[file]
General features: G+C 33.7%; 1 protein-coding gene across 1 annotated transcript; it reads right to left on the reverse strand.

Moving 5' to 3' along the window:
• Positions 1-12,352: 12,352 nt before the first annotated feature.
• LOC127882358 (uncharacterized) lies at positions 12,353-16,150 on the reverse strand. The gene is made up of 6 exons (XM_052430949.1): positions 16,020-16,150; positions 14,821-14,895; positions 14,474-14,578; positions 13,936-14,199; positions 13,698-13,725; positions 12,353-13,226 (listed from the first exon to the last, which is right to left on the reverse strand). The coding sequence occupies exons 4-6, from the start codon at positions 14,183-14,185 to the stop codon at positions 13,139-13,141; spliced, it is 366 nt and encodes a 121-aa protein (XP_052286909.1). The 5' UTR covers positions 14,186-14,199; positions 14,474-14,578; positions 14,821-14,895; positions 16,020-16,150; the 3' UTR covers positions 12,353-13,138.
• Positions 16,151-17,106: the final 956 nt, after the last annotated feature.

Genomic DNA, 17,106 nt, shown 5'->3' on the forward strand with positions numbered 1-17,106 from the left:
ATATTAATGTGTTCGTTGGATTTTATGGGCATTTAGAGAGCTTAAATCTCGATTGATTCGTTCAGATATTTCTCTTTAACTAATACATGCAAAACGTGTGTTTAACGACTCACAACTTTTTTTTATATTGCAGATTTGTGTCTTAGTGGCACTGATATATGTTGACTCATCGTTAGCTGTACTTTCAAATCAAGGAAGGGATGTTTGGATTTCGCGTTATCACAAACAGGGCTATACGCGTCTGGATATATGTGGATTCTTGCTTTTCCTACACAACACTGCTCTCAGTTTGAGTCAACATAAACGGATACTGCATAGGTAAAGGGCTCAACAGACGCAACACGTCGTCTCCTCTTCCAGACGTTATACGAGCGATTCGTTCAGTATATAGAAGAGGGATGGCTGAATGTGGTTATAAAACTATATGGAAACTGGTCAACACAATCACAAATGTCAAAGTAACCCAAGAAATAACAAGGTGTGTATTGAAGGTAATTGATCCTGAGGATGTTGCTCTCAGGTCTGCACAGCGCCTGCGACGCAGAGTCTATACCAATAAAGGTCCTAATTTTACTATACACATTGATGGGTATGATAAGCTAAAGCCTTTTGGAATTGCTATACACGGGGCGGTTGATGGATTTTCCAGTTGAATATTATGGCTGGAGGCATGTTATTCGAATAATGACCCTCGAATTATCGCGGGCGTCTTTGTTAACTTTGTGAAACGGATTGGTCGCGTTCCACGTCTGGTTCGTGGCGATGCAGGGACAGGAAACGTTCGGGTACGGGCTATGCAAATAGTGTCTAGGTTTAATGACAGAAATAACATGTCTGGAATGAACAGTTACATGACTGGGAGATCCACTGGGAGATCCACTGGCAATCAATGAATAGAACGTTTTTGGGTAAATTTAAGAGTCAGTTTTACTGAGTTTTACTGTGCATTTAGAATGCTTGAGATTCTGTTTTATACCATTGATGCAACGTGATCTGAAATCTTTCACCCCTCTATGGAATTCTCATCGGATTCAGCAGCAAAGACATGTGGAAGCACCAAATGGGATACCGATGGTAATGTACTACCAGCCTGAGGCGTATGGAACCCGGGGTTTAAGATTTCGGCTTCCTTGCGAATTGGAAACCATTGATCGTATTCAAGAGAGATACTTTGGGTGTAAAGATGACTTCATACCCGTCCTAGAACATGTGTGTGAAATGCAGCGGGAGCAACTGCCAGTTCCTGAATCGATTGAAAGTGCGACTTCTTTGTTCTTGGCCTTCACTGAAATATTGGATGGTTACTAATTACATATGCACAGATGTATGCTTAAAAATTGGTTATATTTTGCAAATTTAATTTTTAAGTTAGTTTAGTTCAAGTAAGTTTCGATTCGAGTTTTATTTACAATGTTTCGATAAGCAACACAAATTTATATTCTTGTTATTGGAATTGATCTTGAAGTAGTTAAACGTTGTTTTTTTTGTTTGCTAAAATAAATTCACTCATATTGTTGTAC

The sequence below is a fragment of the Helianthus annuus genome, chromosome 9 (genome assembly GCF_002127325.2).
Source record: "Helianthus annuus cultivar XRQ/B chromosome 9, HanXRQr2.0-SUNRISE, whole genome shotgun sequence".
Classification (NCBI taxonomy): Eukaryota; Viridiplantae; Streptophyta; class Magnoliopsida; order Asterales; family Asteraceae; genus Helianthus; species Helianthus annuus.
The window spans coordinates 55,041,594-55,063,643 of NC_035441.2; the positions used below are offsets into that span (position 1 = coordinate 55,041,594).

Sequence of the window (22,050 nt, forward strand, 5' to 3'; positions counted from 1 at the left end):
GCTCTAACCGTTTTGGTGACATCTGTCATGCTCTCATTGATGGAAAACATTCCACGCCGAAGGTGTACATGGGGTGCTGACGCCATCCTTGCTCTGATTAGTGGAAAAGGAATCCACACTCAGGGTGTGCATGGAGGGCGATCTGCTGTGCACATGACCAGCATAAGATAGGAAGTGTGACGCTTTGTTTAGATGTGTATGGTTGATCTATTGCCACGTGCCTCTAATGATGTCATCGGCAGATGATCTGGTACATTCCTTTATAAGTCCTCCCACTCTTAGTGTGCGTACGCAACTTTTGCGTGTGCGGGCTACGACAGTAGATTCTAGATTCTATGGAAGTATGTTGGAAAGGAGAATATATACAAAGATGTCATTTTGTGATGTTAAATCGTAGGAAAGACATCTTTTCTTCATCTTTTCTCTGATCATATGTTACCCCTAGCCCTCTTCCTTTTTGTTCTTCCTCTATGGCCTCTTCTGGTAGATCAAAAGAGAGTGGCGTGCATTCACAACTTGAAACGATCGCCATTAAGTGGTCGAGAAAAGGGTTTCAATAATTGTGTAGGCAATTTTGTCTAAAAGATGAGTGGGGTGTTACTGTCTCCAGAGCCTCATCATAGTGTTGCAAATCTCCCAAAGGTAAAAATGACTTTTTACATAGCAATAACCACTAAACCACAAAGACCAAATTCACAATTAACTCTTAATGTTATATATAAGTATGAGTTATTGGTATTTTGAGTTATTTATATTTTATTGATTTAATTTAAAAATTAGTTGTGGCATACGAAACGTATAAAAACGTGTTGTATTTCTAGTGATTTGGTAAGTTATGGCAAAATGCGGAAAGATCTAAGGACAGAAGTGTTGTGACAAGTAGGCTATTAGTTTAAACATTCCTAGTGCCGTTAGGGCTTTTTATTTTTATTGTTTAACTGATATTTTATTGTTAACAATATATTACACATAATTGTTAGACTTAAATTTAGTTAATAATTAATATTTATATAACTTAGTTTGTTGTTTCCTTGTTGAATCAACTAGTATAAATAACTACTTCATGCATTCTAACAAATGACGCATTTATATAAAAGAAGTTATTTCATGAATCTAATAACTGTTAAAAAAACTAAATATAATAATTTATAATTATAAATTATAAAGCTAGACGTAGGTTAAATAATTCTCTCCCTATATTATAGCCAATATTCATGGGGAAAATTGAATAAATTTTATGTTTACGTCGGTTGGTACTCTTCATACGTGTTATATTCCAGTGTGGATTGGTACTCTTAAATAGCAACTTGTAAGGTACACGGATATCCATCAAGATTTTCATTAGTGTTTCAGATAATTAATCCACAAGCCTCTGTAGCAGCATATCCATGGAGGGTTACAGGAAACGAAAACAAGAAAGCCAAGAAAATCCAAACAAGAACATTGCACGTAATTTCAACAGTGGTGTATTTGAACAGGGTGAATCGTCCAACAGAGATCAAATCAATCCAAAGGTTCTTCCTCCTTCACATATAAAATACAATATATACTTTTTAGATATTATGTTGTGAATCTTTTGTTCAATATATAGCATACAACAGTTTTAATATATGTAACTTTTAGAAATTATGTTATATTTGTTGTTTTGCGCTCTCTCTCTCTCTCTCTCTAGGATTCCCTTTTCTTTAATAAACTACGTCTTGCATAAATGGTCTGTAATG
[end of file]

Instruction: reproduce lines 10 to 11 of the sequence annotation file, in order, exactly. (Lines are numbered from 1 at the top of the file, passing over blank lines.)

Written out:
Classification (NCBI taxonomy): Eukaryota; Viridiplantae; Streptophyta; class Magnoliopsida; order Asterales; family Asteraceae; genus Helianthus; species Helianthus annuus.
The window spans coordinates 55,041,594-55,063,643 of NC_035441.2; the positions used below are offsets into that span (position 1 = coordinate 55,041,594).